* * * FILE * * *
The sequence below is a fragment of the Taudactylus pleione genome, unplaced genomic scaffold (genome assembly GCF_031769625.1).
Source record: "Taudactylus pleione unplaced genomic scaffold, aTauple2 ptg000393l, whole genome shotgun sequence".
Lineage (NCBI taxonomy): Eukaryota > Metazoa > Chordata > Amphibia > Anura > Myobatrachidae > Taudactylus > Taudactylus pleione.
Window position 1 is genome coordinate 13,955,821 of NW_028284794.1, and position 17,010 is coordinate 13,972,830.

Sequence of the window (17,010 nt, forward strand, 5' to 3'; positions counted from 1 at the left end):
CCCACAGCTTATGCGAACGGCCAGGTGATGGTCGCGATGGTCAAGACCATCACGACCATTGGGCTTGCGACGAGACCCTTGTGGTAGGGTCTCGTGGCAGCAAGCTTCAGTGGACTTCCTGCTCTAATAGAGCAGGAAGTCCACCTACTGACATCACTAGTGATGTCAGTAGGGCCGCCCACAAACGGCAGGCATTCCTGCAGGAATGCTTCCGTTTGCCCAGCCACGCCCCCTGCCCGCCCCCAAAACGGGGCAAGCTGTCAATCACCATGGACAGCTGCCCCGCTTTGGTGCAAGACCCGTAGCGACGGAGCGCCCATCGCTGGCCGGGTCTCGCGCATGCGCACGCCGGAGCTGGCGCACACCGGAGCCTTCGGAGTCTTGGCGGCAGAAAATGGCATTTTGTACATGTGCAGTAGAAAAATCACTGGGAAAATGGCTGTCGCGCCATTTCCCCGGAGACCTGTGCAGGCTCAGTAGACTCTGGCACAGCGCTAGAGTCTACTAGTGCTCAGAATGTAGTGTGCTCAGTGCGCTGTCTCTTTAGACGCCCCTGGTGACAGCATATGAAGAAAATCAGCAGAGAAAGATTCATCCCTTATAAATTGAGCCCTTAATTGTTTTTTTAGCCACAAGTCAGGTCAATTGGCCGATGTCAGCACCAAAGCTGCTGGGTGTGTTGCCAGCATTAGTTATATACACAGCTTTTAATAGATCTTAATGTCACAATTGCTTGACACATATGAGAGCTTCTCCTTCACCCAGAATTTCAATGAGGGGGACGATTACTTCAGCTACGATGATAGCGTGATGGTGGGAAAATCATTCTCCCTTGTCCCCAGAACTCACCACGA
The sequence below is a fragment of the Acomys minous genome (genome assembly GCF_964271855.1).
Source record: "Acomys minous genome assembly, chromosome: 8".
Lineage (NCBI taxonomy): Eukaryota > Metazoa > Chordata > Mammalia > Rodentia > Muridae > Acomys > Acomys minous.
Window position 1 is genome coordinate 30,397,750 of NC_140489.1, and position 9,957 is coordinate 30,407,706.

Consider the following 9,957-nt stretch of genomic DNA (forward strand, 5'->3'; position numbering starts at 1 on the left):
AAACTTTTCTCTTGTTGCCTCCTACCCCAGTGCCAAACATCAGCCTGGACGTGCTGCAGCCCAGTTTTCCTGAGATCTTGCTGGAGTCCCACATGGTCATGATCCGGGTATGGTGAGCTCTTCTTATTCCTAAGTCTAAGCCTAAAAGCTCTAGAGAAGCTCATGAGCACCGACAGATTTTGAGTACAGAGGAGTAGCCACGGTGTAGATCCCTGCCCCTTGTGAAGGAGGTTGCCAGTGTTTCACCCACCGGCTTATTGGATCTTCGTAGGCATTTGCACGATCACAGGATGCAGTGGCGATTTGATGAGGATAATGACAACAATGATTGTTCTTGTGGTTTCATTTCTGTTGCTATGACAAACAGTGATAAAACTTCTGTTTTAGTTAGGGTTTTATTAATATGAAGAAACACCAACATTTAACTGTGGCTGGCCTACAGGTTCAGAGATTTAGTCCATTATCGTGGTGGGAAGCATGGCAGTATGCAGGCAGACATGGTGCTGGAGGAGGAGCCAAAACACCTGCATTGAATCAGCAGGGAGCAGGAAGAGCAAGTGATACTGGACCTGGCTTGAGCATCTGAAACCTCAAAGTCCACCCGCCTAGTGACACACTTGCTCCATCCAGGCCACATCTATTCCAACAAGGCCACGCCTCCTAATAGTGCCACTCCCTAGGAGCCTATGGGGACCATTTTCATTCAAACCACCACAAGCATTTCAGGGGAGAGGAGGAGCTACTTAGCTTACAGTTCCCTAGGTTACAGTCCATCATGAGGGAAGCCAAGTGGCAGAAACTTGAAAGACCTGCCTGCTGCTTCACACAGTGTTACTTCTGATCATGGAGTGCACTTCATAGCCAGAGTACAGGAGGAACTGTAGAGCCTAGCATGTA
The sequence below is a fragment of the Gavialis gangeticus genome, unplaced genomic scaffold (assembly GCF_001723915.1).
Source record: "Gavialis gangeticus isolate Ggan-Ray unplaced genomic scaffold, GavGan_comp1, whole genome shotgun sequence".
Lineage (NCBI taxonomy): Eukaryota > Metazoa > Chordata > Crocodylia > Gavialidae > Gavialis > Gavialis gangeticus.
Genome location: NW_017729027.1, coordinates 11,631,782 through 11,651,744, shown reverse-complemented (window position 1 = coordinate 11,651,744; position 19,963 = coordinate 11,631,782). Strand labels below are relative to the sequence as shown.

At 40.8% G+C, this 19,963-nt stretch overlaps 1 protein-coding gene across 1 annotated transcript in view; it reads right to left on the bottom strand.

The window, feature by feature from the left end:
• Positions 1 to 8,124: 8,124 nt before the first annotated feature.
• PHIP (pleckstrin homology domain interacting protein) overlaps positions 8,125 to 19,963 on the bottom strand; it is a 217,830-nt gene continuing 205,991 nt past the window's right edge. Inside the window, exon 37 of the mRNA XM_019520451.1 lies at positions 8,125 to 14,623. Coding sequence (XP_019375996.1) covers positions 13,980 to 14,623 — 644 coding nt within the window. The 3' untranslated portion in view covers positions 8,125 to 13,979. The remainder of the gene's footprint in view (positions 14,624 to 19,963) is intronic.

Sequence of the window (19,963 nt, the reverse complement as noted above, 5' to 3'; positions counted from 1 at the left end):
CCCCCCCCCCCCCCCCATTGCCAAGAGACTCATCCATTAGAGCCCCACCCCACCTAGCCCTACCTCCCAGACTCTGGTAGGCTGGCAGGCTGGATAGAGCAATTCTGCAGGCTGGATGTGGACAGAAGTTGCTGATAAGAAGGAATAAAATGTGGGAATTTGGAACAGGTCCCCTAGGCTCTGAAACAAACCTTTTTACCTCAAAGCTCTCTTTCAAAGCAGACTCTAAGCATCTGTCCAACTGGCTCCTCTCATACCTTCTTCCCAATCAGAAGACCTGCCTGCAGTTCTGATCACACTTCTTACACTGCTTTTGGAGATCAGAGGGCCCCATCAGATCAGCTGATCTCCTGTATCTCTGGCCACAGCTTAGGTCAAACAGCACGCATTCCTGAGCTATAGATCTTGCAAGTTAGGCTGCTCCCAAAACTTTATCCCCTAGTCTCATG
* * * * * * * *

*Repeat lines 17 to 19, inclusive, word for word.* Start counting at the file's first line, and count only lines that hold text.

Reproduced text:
At 40.8% G+C, this 19,963-nt stretch overlaps 1 protein-coding gene across 1 annotated transcript in view; it reads right to left on the bottom strand.

The window, feature by feature from the left end:
• Positions 1 to 8,124: 8,124 nt before the first annotated feature.